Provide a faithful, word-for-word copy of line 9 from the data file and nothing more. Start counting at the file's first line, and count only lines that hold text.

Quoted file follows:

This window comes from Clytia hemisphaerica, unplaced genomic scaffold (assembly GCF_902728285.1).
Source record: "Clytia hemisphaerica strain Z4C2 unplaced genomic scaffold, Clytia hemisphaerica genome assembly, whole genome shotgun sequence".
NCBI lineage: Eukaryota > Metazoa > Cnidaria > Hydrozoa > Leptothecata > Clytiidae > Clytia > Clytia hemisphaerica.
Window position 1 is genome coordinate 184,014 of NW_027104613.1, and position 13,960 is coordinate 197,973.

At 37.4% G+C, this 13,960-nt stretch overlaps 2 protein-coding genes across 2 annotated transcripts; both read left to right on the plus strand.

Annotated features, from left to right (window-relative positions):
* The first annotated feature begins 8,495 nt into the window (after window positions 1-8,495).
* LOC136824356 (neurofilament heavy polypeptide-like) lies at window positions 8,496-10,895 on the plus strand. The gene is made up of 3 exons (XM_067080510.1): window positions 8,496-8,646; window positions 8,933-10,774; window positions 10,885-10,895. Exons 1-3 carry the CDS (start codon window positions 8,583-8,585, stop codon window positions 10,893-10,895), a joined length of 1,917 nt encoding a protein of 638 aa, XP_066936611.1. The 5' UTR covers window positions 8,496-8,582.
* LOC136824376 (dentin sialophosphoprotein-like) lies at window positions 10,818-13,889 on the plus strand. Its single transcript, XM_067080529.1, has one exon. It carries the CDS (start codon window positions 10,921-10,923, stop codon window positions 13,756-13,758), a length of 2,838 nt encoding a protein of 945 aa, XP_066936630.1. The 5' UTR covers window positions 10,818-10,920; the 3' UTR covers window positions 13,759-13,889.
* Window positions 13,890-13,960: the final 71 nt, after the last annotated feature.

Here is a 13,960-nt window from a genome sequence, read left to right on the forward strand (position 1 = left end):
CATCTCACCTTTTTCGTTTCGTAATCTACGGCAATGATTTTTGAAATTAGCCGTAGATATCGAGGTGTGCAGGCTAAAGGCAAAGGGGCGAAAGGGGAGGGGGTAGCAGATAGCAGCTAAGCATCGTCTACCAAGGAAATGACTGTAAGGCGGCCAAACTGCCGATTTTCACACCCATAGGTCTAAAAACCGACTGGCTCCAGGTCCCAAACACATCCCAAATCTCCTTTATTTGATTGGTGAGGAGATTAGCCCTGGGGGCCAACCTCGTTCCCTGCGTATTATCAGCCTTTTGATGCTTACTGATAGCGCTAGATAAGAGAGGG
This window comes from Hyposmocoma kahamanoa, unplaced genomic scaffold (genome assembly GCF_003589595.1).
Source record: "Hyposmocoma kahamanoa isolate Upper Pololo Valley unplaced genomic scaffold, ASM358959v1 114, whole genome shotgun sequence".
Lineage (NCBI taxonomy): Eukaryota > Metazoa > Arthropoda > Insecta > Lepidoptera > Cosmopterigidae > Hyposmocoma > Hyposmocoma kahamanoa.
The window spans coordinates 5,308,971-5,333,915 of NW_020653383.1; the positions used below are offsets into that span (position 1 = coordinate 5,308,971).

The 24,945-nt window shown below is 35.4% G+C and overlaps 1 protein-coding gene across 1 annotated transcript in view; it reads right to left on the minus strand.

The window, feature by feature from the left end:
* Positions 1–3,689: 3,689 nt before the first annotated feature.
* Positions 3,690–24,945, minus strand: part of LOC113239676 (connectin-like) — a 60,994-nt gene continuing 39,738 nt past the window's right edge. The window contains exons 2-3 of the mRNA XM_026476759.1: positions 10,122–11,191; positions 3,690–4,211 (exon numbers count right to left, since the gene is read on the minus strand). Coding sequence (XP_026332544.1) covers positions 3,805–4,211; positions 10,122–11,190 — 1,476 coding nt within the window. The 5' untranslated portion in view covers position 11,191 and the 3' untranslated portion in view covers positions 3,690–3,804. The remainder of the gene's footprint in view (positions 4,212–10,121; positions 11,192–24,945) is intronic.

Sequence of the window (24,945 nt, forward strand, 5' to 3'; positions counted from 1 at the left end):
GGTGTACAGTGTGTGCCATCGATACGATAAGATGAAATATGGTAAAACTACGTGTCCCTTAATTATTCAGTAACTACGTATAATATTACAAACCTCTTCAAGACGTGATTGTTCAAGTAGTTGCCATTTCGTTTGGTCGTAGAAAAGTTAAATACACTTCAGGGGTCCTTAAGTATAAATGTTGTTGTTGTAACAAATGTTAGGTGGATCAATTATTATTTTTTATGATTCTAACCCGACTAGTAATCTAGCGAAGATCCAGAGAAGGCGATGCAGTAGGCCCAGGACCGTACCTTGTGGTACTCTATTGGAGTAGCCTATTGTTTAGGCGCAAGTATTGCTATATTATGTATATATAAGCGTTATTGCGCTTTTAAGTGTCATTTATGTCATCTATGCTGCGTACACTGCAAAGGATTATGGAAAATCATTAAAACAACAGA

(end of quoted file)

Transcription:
* LOC136824376 (dentin sialophosphoprotein-like) lies at window positions 10,818-13,889 on the plus strand. Its single transcript, XM_067080529.1, has one exon. It carries the CDS (start codon window positions 10,921-10,923, stop codon window positions 13,756-13,758), a length of 2,838 nt encoding a protein of 945 aa, XP_066936630.1. The 5' UTR covers window positions 10,818-10,920; the 3' UTR covers window positions 13,759-13,889.